Where there’s a Threshold, however, there’s bound to be a Threshold Guardian. This Archetype, much like the Hero, Messenger and Mentor, serves a function in the story, usually to keep the Hero from progressing on his Journey. The Hero must them find a way to defeat this guardian to progress, much like video games require you to beat a boss before advancing to the next level. This doesn’t have to be outright combat, though. Outwitting the Threshold Guardian works just as well, even befriending him or her. In all cases, the guardian is there to test the Hero’s resolve once committed to the adventure.

Going back to the example of Rob’s Journey, he’s devoted himself to working through this dark time in his life with Betty’s guidance. However, the true test of that commitment is following through on her instructions, one of which is to get out there and find a new job. He knows he can do it, and she knows that having a new job will free up his creativity so he can write without worry. Unfortunately, there’s a world of Threshold Guardians out there that he needs to get past so he can score that first interview. Over and over he tries, putting his name and resume out there, but nothing seems to be working. Finally, he discovers an “in” with a dentist’s office – one of Betty’s other clients knows that his friend who runs the office needs a new assistant. The first interview is scored, and his natural charm and wit – as well as common ground with this Guardian through the friend – lands him the job.

Now that the Ordinary World is well behind us, the Hero’s Journey can truly begin, with all the pitfalls and possibilities that such a Journey entails. Once the Threshold is Crossed, there’s all manner of new people, new situations and new mistakes to make, both good and bad. We’ll get into that in more detail next time, when I discuss Tests, Allies and Enemies.

Monday, June 7, 2010


"Read, read, read. Everything. I don't mean just comics or graphic novels. Read about the world, about things that don't interest you, about people and places you are unfamiliar with. Broaden your horizon. You will discover worlds you never knew existed."
Chris Claremont, Writer, X-Men: Days of Future Past

Thursday, June 3, 2010

Five Movies

I got bitten by the meme bug. Blame the whole crazy blogosphere that I've become part of these days. These are my five favorite movies, the ones I could watch over and over again:

Iron Man - Yes, I'm a geek. Yes, I love comics. I've never really been a huge Iron Man fan, though. I don't collect his comics at all, but I love the portrayal of his character in The Ultimates. Not surprisingly, I saw a lot of that come through in this movie. It was funny, well written, well cast (I didn't even realize that was Jeff Bridges until halfway through the film), and portrayed the perfect "secret origins" movie to set up the franchise. I can watch it from beginning to end, even now, and still love it. Well done, Jon Favreau!

Pirates of the Caribbean: Curse of the Black Pearl - Who knew that a movie based on a Disney ride would be such a hit? This movie has everything I love: Awesome swordplay, great humor, Easter eggs for the die-hard fans (Can you count how many pieces of the ride ended up on film?) and compelling characters that bend the usual pirate archetypes... and one who exemplifies every pirate archetype. And while everyone goes on about Johnny Depp, my initial draw to the film was Will's Hero's Journey as he steps out of his Ordinary World and grows into Captain Jack's world of adventure.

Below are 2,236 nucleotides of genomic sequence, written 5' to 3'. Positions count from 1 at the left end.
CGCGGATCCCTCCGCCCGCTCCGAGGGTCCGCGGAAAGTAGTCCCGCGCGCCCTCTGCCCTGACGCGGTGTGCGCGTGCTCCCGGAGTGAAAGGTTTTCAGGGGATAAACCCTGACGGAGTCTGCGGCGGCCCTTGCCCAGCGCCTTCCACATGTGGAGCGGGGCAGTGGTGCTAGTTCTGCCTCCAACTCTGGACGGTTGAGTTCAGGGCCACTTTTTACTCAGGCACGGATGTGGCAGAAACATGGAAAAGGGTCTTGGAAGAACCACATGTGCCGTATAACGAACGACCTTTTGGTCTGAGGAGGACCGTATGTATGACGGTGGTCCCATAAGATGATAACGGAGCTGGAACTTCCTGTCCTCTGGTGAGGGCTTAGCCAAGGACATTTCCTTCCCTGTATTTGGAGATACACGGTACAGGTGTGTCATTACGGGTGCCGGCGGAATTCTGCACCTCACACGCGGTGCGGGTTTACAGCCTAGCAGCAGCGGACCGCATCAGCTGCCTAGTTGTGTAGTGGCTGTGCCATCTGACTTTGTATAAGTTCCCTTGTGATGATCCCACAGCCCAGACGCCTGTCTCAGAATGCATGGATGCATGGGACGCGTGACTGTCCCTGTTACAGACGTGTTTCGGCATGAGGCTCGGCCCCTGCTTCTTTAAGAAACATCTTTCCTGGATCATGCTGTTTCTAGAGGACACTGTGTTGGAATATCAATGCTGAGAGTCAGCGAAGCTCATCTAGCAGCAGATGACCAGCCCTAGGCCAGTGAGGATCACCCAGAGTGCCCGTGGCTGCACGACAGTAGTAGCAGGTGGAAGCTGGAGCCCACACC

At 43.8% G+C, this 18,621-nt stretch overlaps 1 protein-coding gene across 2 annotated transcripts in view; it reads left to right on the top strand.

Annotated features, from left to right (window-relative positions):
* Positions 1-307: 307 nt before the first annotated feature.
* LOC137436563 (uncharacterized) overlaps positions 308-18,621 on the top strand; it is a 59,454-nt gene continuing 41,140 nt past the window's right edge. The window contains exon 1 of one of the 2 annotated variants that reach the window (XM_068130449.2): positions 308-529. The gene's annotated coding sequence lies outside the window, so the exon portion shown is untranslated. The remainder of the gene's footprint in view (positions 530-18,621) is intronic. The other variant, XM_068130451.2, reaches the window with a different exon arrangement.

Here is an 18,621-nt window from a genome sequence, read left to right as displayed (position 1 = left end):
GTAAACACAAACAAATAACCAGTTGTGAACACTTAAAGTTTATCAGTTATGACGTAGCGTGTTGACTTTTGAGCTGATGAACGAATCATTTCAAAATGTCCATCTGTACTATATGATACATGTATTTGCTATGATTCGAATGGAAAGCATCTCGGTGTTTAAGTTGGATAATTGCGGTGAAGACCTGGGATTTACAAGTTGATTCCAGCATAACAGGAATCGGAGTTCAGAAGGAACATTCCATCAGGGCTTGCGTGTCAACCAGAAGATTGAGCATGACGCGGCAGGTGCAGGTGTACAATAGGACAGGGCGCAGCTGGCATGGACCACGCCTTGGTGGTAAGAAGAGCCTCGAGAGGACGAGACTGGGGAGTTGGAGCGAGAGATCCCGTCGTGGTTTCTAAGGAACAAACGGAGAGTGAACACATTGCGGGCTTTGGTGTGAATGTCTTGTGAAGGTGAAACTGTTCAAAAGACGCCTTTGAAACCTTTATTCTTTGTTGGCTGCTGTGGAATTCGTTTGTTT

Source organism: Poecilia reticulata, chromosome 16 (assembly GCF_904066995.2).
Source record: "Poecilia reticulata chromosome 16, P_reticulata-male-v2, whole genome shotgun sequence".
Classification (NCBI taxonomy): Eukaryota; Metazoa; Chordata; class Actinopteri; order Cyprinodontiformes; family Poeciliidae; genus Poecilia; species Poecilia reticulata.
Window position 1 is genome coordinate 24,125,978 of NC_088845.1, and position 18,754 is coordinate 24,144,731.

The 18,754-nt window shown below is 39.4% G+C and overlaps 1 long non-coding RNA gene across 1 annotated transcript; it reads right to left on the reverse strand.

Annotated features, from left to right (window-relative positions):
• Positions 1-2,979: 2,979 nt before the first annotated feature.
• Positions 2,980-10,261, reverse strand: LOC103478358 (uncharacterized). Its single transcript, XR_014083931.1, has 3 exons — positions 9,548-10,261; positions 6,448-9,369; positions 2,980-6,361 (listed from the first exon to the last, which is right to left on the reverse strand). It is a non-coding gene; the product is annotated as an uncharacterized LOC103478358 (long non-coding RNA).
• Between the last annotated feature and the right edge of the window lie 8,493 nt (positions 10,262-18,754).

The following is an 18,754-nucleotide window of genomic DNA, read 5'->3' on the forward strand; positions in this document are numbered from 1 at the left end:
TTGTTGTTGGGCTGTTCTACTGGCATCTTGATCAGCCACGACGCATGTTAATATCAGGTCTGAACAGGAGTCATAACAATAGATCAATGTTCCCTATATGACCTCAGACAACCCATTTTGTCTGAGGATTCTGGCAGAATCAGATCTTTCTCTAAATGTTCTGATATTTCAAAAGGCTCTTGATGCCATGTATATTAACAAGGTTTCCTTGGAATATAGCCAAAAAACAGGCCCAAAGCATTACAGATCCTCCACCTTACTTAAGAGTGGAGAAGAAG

Indiana Jones and the Last Crusade - I may get some flack for choosing this Indy movie instead of Raiders of the Lost Ark, but I'll defend this choice until I'm blue in the face. Raiders was a great movie, no argument there, but Last Crusade has the more compelling story where Indy is active instead of reactive. Plus, you get a glimpse at Indy's first adventure in "archeology" and Sean Connery tags along as his dad! All of this, and the usual action/adventure staples that make the Indiana Jones franchise, all combine to make for an awesome movie experience.

The Princess Bride - My mom first introduced me to this movie when I was a kid, and we watched it so much, we could recite the whole film quote for quote from memory. In addition to being so insanely quotable, it's also the best film adaptation of a book I've ever seen. Not surprising, since the author of the novel also wrote the screenplay. It also has a wonderful Hero's Journey in it as well, as the title character embarks on an amazing adventure thanks to Prince Humperdinck's search for a bride. Amazing cast, awesome story, and the greatest swashbuckling swordfight ever filmed.

Dream for an Insomniac - No, I don't have a secret romantic side, and I'll keep denying it until the day I die. That said, this movie has a special place in my heart. During a time in my life when I was a writer who couldn't write, I came across this movie that featured a writer who couldn't write, and the woman who takes it upon herself to become his muse. Damned if I didn't wish I could take David Schrader's place and have a Frankie of my very own to inspire and fall in love with me... Er, I mean, uh... Hey, Jennifer Aniston is in here, too, pretty early on in her career.

So, what are your five?

Tuesday, June 1, 2010

My Blog Is Now Networked

It's true - R. B. LeMoyne's Blog is now a part of NetworkedBlogs on Facebook. What does that mean, exactly? It means that, if you're on my Facebook fan page, you'll get instant updates through their news feed when there's a new entry to read. You can also Like, Rate and Share my blog easily with just a click. More than that, you can Follow my blog directly on Facebook by going to the page here!

So what are you waiting for? Spread the joy of my blog to your Facebook account today!